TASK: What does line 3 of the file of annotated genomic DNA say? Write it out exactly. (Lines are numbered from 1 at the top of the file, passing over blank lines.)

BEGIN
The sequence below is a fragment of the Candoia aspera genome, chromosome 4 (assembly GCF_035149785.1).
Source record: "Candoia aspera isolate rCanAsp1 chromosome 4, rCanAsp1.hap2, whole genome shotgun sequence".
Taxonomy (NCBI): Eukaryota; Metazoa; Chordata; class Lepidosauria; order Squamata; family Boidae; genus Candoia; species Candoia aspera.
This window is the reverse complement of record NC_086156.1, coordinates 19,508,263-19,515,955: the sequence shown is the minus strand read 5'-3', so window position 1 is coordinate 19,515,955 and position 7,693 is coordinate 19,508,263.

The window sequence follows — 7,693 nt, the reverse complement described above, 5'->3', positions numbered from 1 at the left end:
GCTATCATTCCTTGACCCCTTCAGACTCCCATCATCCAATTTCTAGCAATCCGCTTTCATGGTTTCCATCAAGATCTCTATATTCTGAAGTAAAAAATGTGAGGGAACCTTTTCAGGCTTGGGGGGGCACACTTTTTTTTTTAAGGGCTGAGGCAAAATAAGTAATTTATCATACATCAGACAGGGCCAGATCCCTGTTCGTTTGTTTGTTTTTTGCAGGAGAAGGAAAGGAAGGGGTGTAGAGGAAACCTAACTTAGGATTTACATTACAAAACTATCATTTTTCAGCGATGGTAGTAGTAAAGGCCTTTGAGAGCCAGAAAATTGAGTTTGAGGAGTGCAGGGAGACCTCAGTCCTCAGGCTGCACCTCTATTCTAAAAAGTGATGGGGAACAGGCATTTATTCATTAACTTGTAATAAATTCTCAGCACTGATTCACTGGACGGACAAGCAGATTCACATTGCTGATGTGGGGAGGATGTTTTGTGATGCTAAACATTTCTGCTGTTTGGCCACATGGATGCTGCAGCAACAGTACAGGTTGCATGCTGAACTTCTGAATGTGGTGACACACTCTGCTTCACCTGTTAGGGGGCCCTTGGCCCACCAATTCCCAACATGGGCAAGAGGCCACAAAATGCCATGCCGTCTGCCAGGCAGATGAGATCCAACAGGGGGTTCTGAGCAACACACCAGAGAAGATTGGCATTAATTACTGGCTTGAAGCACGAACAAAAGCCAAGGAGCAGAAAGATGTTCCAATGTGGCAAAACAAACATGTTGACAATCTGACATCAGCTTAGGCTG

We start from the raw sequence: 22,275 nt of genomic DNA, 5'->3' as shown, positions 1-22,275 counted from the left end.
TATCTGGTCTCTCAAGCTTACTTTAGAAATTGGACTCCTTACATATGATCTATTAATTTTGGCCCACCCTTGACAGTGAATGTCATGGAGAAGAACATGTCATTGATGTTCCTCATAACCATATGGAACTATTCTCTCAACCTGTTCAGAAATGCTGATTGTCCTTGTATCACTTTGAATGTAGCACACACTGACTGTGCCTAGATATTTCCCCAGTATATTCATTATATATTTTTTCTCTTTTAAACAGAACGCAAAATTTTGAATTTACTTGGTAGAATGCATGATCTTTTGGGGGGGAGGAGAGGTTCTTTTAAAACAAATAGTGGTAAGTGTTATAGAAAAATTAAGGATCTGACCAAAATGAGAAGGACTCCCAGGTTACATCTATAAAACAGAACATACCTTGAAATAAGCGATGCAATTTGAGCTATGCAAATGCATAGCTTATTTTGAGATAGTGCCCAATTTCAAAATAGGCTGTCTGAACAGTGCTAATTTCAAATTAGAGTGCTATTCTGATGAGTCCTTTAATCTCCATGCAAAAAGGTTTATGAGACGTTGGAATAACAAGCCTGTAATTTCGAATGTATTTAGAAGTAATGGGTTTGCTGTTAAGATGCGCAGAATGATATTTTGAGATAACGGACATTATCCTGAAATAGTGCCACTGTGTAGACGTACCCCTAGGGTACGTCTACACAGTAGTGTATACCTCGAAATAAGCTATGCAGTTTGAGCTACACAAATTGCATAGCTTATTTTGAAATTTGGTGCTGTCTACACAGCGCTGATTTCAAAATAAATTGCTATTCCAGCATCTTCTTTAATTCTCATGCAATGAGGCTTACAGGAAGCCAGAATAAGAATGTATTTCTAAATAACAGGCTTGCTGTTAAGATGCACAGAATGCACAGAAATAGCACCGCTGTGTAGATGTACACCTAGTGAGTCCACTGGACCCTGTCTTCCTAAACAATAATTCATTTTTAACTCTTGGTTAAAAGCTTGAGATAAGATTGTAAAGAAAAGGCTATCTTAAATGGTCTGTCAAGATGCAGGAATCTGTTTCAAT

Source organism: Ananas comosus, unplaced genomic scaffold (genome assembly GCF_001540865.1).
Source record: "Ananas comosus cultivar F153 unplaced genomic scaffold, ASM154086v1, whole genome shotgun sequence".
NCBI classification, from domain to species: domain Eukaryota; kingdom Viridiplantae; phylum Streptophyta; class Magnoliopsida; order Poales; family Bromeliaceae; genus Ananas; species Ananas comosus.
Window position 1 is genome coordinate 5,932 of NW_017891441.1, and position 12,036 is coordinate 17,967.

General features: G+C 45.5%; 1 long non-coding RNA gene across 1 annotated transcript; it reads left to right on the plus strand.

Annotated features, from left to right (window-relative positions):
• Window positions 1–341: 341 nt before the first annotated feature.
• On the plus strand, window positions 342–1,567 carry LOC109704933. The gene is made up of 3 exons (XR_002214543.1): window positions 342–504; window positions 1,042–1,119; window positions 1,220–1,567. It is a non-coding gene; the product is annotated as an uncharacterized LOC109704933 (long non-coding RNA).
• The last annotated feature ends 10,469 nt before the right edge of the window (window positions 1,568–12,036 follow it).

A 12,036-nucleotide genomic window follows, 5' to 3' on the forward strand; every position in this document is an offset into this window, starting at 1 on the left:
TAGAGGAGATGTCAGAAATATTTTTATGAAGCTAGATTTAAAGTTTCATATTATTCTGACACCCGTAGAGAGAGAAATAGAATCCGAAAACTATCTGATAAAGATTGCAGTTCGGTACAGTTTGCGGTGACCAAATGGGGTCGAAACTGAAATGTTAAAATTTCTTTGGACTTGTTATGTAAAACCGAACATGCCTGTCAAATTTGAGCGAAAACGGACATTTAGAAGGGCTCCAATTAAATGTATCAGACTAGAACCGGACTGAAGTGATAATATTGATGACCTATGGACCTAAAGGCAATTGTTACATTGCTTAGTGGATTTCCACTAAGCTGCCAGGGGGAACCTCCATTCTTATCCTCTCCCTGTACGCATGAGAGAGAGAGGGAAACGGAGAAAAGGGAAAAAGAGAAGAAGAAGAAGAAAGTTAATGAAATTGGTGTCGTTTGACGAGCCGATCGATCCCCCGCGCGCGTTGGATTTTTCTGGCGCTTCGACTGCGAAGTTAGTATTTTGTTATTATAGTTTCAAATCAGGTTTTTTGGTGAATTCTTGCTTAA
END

Taxonomy (NCBI): Eukaryota; Metazoa; Chordata; class Lepidosauria; order Squamata; family Boidae; genus Candoia; species Candoia aspera.